The press release suggests that Amnesty India has been targeted as part of Prime Minister Narendra Modi government’s assault on civil society.
The Enforcement Directorate, an agency that investigates financial crimes, raided the Amnesty India office on late October and froze its bank accounts, effectively stopping its vital human rights work.
The raid follows a similar attempt to intimidate Greenpeace India earlier this month, when the environmental group’s bank accounts were frozen, with the Indian government claiming violations of foreign funding regulations to shut down another prominent non-governmental organization.
Aakar Patel, Amnesty International India’s Executive Director, said: “Our staff have been harassed and intimidated.
“The Enforcement Directorate’s raid on our office shows how the authorities are now treating human rights organizations like criminal enterprises, using heavy-handed methods that are commonly found in repressive states.
“As an organization committed to the rule of law, our operations in India have always conformed with national regulations. The principles of transparency and accountability are at the heart of our work.
“We have nothing to hide. Everything about our structure has been available in the public domain for all to see.”
The 10-hour raid began at 1.30pm, October 26 when a group of officers from the Enforcement Directorate entered the premises and locked the gates behind them. They ordered the Amnesty India staff to not leave, shut their laptops and not use their mobile phones.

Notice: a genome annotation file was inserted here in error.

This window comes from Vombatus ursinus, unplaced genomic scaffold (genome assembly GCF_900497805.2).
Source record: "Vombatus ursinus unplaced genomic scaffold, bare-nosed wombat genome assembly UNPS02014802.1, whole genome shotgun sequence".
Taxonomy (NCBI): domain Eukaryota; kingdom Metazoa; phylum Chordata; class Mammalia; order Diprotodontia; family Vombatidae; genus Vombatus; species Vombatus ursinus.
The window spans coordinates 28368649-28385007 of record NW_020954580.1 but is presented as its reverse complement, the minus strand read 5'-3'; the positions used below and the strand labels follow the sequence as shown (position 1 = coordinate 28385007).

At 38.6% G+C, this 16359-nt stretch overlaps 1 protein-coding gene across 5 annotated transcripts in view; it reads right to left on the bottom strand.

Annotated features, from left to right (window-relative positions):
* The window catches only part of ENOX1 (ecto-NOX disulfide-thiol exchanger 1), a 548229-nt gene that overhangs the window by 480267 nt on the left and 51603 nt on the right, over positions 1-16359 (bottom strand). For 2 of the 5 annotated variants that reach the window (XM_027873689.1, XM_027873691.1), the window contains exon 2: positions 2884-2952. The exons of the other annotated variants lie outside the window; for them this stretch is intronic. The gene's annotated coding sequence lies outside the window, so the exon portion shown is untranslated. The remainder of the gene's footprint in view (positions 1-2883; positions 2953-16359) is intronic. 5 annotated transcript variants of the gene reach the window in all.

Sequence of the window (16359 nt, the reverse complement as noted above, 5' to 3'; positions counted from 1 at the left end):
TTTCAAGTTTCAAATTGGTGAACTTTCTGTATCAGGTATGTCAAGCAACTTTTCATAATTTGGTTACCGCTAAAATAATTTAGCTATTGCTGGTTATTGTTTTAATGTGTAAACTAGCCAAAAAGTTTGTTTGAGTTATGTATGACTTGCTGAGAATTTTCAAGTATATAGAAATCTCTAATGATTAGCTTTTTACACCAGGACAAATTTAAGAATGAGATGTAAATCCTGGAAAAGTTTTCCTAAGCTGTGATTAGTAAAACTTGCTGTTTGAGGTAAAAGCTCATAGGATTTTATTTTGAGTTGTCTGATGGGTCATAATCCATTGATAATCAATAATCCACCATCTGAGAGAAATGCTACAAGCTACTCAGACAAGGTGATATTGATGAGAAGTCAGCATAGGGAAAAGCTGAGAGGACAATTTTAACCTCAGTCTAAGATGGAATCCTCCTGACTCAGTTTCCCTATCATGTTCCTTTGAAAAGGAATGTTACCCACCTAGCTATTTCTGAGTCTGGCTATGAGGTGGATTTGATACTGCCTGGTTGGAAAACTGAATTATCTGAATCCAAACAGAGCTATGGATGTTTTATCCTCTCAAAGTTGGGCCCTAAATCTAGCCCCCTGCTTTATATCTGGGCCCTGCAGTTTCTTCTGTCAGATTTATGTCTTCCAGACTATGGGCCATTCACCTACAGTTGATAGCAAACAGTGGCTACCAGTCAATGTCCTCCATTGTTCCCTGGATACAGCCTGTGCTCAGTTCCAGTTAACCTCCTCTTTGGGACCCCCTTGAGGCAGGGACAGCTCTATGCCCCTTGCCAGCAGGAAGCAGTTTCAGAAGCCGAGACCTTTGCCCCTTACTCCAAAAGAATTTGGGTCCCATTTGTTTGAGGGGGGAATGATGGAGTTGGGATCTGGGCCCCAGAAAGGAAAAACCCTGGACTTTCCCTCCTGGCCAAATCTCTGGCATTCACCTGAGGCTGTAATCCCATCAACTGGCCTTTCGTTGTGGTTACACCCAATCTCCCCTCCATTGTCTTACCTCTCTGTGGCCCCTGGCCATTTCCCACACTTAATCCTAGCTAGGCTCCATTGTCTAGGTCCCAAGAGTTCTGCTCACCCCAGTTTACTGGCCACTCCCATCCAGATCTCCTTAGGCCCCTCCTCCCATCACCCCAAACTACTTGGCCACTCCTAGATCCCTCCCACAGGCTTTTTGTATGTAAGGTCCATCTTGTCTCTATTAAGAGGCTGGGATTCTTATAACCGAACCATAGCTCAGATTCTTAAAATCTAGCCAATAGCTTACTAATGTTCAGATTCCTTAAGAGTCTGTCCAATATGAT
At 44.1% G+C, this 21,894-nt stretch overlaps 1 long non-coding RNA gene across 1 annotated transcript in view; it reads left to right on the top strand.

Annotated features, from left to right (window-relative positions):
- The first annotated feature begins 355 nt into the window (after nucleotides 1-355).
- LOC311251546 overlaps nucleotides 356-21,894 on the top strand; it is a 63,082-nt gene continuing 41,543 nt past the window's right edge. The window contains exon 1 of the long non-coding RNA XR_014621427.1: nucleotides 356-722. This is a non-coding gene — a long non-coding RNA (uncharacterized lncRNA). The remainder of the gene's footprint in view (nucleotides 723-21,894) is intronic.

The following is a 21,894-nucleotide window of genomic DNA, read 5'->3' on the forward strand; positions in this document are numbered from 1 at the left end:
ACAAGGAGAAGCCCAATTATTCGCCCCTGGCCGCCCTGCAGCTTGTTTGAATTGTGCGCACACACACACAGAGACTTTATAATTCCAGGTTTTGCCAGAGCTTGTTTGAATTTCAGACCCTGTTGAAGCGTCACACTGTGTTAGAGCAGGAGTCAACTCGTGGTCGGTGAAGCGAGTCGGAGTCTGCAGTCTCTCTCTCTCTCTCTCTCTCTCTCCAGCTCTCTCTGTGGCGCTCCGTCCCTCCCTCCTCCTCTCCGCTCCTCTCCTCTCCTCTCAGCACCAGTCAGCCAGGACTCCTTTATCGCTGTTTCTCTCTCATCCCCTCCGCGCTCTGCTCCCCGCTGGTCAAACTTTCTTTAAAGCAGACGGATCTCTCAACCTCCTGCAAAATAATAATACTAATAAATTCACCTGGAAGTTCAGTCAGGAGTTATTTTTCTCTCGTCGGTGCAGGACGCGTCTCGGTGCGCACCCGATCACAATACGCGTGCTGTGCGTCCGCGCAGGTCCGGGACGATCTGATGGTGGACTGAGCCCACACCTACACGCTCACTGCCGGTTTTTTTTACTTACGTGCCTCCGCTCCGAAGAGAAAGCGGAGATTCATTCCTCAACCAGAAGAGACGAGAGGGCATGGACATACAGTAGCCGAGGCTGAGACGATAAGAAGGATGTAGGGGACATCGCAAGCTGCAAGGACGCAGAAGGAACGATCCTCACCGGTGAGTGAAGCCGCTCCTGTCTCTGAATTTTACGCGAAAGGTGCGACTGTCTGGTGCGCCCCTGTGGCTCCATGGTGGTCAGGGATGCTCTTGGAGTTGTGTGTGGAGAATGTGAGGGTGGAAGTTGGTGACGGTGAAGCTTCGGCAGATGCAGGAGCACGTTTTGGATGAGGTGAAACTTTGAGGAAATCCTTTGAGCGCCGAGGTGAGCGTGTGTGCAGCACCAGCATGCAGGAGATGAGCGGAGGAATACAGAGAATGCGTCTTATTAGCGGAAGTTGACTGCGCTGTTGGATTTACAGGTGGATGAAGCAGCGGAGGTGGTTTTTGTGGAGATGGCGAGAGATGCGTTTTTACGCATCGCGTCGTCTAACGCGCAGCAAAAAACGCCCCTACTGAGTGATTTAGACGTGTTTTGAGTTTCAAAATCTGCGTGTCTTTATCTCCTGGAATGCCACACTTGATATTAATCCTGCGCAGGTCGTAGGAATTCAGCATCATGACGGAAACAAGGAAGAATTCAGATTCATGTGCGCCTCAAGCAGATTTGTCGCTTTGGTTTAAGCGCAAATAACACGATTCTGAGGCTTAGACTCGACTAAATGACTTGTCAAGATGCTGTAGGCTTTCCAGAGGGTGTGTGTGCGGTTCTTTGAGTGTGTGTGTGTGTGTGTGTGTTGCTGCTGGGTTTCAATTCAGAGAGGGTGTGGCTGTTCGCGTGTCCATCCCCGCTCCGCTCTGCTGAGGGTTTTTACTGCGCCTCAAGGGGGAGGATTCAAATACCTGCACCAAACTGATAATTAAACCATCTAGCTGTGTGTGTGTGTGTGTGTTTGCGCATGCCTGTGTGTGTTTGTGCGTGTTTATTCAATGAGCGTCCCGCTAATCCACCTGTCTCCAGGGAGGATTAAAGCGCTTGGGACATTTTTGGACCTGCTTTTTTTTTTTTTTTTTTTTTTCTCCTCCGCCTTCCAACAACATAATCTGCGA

The focus of the Enforcement Directorate’s questioning was the relationship between two entities: Amnesty International India Pvt Ltd and Amnesty International India Foundation.
Soon after the raid, a smear campaign was launched on social media and among pro-government sections of the media that have long opposed Amnesty India’s human rights campaigns.
The raid on Amnesty India’s offices comes just days after India’s election to the UN Human Rights Council, where it has an obligation to “uphold the highest international standards”.
Prime Minister Modi posted on Twitter: “For us, human rights [and] their protection are not mere phrases. They are articles of faith, which we are continuously upholding. Whenever basic human rights are denied, like during the Emergency, the people of India fought tirelessly [and] ensured democracy and human rights prevail.”
Aakar Patel said: “Our work in India, as elsewhere, is to uphold and fight for universal human rights. These are the same values that are enshrined in the Indian Constitution and flow from a long and rich Indian tradition of pluralism, tolerance, and dissent. They are the same values that inspired the freedom struggle against colonial rule.
“We could not agree more with the Prime Minister when he says that periods of repression, like during the Emergency, have a left a stain on India’s history. Sadly, we seem to have returned to those dark days. Instead of protecting human rights, as it vowed to do, the government is now targeting the people who fight for them.”
The raid on Amnesty India’s office is indicative of a concerted effort by authorities to silence individuals and groups that work to defend human rights. The Indian authorities have used allegations of financial “irregularities” to obstruct the work of other human rights organizations including Lawyers Collective, Sabrang Trust, Navsarjan Trust, and People’s Watch.
Amnesty India works tirelessly to advance human rights for all people in India, including initiatives on human rights education and campaigns to end discrimination, unlawful killings, violence against women and abuses by companies.